The Best Nap Time To Boost Brain Health

The best nap time could keep your brain five years younger.

The best nap time could keep your brain five years younger.

Taking a nap of around an hour after lunch is linked to the biggest long-term boost in mental health, research suggests.

Almost 3,000 Chinese people over the age of 65 were included in the study of napping.

Around 60 percent reported taking a nap after lunch.

The researchers found that those taking an hour-long nap did the best on measures of memory and cognition.

The study’s authors explain their results:

“…a moderate-duration nap taken during the post-lunch dip is associated with better overall cognition.

Older adults who did not nap or napped longer than 90 minutes (extended nappers) were significantly more likely than those who napped for 30 to 90 minutes after lunch (moderate nappers) to have lower overall cognition scores…”

In comparison, those who took shorter naps, longer naps or no naps were cognitively older.

It worked out that people who did not nap for around an hour were cognitively five years older:

“In the final analysis, no napping, short napping, and extended napping were associated with worse overall cognition than moderate napping.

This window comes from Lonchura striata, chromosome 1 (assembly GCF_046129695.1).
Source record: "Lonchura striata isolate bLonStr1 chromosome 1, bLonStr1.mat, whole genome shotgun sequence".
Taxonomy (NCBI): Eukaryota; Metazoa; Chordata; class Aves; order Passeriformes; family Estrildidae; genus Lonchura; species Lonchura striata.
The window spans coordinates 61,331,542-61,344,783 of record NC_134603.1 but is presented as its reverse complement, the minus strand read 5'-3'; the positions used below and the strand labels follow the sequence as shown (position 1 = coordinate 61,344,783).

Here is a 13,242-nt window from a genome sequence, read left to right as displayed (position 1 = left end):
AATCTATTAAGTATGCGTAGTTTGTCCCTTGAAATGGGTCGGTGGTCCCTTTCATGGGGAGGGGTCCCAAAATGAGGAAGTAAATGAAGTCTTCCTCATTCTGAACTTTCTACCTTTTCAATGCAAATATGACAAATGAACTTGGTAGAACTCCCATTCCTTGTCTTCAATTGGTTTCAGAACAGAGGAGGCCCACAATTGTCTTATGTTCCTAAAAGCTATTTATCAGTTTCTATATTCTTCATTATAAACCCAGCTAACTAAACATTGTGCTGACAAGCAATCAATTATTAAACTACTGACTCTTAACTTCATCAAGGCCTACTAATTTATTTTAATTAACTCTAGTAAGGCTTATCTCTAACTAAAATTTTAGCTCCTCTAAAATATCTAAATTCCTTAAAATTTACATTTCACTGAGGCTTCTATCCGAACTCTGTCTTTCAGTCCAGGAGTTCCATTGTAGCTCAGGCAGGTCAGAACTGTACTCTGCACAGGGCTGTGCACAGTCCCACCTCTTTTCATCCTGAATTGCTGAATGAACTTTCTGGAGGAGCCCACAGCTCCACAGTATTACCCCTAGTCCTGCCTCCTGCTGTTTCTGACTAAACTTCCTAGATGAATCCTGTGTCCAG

The difference in overall cognition associated with these napping groups was similar to or greater than the decline in cognition associated with a 5-year increase in age.”

Best nap time

The study is one of the first to look at the benefits of longer afternoon naps.

The benefits of short naps are already well-known, the study’s authors write:

“…the short-term benefits of brief naps (e.g., 10 minutes) are well documented in previous studies and include greater alertness and accuracy and speed when performing a number of cognitive tasks, including psychomotor performance and short-term memory…”

The study was published in the Journal of the American Geriatrics Society (Li et al., 2016).

Author: Dr Jeremy Dean

Psychologist, Jeremy Dean, PhD is the founder and author of PsyBlog. He holds a doctorate in psychology from University College London and two other advanced degrees in psychology. He has been writing about scientific research on PsyBlog since 2004.

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